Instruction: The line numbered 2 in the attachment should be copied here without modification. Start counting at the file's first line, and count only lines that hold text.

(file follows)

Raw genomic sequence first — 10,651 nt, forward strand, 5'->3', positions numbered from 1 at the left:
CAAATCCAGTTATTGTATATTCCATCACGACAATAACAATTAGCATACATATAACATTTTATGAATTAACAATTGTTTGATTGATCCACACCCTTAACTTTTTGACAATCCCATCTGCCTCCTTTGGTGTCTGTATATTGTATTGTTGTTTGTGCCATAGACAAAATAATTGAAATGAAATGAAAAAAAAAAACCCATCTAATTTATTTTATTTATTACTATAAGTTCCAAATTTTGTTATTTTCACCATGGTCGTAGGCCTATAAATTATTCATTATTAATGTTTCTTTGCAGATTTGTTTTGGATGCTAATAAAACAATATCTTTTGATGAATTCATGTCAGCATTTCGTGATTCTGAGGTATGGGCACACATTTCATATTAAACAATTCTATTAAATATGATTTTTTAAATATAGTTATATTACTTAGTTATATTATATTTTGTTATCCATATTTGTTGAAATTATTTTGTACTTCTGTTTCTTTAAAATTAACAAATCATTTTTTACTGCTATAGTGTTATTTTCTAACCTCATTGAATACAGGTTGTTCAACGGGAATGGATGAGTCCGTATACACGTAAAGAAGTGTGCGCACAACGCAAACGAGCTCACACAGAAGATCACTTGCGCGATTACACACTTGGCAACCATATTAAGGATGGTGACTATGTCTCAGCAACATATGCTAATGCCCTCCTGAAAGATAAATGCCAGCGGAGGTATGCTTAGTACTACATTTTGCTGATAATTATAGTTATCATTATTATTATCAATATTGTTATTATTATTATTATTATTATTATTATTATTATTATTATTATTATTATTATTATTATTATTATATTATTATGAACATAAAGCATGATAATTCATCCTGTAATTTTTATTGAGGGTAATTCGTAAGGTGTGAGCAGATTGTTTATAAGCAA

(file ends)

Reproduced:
CAAATCCAGTTATTGTATATTCCATCACGACAATAACAATTAGCATACATATAACATTTTATGAATTAACAATTGTTTGATTGATCCACACCCTTAACTTTTTGACAATCCCATCTGCCTCCTTTGGTGTCTGTATATTGTATTGTTGTTTGTGCCATAGACAAAATAATTGAAATGAAATGAAAAAAAAAAACCCATCTAATTTATTTTATTTATTACTATAAGTTCCAAATTTTGTTATTTTCACCATGGTCGTAGGCCTATAAATTATTCATTATTAATGTTTCTTTGCAGATTTGTTTTGGATGCTAATAAAACAATATCTTTTGATGAATTCATGTCAGCATTTCGTGATTCTGAGGTATGGGCACACATTTCATATTAAACAATTCTATTAAATATGATTTTTTAAATATAGTTATATTACTTAGTTATATTATATTTTGTTATCCATATTTGTTGAAATTATTTTGTACTTCTGTTTCTTTAAAATTAACAAATCATTTTTTACTGCTATAGTGTTATTTTCTAACCTCATTGAATACAGGTTGTTCAACGGGAATGGATGAGTCCGTATACACGTAAAGAAGTGTGCGCACAACGCAAACGAGCTCACACAGAAGATCACTTGCGCGATTACACACTTGGCAACCATATTAAGGATGGTGACTATGTCTCAGCAACATATGCTAATGCCCTCCTGAAAGATAAATGCCAGCGGAGGTATGCTTAGTACTACATTTTGCTGATAATTATAGTTATCATTATTATTATCAATATTGTTATTATTATTATTATTATTATTATTATTATTATTATTATTATTATTATTATTATTATTATTATATTATTATGAACATAAAGCATGATAATTCATCCTGTAATTTTTATTGAGGGTAATTCGTAAGGTGTGAGCAGATTGTTTATAAGCAA